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7 step vs. ipm progr.

Discussion in 'Pesticide & Herbicide Application' started by DAZED AND CONFUSED, Jan 20, 2004.


    DAZED AND CONFUSED LawnSite Member
    Posts: 29

    question to all marketting pros:

    is it cost effective to market both a standard 7 step application and a customized ipm program to you customers or is it easier to market one or the other.
    i have taken new job in a fert company to grow their bottom line how ever most of my exp. comes from hardscaping am looking for ideas to help grow this end of the buis. thanks for your input
  2. Tscape

    Tscape LawnSite Bronze Member
    Posts: 1,373

    I think that a basic guideline on fertilization is that you want to put down 1 pound of nitrogen per 1000 sq ft. per month of the active growing season. P and K are less uniform in their need vs. availability so we soil test or estimate there. This lends itself to 6 or 7 fertilization applications in many parts of the U.S., but never directly deals with a "pest". Disease and insect problems can be dealt with in the IPM framework. Curative applications are not always the only way to employ a proper IPM philosophy. If the economic threshhold of action is low, you may want to treat areas preventatively.

    Bottom line: Market your 7 step program and custom IPM together as a total program.

    somehow I thought this philosophy might apply here.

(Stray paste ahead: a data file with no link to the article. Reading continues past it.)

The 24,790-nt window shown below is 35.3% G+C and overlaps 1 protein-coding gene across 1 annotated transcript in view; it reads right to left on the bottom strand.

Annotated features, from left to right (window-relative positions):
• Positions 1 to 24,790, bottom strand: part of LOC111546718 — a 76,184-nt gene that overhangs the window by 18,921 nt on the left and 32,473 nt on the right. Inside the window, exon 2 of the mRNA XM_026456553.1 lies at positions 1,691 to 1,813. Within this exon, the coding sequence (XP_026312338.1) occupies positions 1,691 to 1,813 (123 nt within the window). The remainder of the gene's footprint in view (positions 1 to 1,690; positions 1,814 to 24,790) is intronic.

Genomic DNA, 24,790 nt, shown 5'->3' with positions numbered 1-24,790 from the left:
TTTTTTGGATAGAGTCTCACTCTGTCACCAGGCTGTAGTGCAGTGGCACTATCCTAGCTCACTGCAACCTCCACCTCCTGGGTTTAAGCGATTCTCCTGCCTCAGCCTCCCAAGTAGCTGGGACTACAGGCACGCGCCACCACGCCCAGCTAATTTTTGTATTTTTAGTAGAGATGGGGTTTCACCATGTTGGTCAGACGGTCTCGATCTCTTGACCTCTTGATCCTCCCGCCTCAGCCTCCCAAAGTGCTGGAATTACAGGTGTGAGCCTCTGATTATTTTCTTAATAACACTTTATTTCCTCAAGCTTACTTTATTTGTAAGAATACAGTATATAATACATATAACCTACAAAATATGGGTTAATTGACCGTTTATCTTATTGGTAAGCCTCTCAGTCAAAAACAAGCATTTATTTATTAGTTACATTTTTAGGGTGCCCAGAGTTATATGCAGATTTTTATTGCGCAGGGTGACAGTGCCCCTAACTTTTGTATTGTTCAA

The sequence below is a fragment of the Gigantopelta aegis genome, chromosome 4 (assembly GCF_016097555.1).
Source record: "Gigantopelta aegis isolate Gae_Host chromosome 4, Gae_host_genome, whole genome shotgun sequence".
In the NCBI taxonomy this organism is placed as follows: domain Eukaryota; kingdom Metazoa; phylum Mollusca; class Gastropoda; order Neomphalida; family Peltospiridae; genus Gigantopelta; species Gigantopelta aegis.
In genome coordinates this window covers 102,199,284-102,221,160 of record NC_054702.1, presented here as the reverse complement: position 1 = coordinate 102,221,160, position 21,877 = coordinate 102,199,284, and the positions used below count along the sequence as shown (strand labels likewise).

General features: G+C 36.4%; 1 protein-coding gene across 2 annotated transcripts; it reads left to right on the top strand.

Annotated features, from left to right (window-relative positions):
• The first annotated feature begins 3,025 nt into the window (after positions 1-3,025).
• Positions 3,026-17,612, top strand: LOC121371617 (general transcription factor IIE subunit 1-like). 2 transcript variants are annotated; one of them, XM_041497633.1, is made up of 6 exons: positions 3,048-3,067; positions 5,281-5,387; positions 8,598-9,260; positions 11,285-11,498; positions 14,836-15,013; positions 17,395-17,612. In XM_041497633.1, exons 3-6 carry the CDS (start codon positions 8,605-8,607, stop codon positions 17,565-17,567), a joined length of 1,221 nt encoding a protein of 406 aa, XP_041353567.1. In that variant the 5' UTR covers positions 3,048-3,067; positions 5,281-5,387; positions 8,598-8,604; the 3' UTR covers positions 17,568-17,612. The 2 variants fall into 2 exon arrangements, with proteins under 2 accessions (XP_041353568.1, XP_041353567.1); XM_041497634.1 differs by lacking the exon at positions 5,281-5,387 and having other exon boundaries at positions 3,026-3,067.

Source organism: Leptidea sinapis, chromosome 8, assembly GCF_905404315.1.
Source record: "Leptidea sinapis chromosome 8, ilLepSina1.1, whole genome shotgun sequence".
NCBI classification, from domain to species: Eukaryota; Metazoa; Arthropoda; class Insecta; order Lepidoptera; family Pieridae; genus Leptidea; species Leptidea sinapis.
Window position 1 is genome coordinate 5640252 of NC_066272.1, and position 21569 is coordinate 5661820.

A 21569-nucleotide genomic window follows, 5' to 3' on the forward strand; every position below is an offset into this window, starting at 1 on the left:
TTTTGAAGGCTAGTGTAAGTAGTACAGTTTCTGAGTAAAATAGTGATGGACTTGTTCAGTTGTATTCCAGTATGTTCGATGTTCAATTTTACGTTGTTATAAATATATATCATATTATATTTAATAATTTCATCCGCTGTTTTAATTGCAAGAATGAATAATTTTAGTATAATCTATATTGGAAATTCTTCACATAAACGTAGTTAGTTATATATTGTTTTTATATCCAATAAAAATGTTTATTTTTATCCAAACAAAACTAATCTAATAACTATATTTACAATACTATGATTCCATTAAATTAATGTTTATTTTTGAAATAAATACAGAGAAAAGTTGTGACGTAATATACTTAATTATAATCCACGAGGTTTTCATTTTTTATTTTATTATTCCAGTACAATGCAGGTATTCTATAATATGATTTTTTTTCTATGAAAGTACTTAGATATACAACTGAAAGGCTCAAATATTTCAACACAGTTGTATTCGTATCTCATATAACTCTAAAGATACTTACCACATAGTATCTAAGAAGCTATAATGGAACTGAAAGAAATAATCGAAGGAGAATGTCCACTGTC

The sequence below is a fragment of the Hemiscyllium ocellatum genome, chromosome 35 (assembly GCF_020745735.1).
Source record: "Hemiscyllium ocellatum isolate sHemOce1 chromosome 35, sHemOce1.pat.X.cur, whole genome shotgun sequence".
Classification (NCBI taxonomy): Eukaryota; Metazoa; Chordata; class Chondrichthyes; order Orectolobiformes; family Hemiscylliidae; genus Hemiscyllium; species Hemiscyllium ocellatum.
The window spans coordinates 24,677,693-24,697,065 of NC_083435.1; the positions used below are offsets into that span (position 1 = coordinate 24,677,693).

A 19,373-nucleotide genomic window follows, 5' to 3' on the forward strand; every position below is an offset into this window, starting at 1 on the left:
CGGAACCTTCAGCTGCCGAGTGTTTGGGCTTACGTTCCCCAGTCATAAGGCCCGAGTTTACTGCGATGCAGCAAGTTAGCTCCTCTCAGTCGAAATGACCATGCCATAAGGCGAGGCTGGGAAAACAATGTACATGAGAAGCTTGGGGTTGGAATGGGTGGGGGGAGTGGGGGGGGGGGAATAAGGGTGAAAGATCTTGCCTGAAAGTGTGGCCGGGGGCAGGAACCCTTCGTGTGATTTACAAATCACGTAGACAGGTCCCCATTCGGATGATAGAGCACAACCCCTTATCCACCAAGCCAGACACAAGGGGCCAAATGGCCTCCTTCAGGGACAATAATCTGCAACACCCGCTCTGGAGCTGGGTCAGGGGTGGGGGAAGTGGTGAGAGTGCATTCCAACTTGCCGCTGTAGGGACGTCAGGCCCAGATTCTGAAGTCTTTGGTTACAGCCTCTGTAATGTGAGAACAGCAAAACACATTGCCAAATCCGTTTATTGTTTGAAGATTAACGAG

DAZED AND CONFUSED LawnSite Member
    Posts: 29

    to : turfscape

    right now the company includes a blanket spraying for broad leaf and an app of merrit for prev. grub controll is it your opinion that other pest/herb apps be marketed as extra services or would you include this as an added cost to your maintenace program (remeber im only on the property 5 times a year so it is hard to monitor potential problems i guess this is my main concerns of operating an ipm system
  4. Tscape

    Tscape LawnSite Bronze Member
    Posts: 1,373

    I include pre-emergent in my first app, broadleaf in my second, third and last applications. All other apps include spot spraying for weeds. You have to preach patience to new customers who have broadleaf concerns in their first year, because they did not receive a late fall app with herbicide.

    Grub control, especially with something as costly as Merit, should really be priced seperately. Being that you are on the property 5 times, you can monitor for grub activity, and respond curatively before damage is widespread. Or if a preventative application is wanted or needed, you can be sure to control your profit margin. Merit is a fantastic control for grubs, but I charge double the price of a Dylox application, which is already more than twice the price of a standard fert/herb app. I think clients appreciate that you are really considering their program costs and not just throwing such an expensive application into the program. Their cost concerns are also considered with the 2 options of treatment. This goes a long way toward gaining trust and proving that you are responsible for environmental stewardship.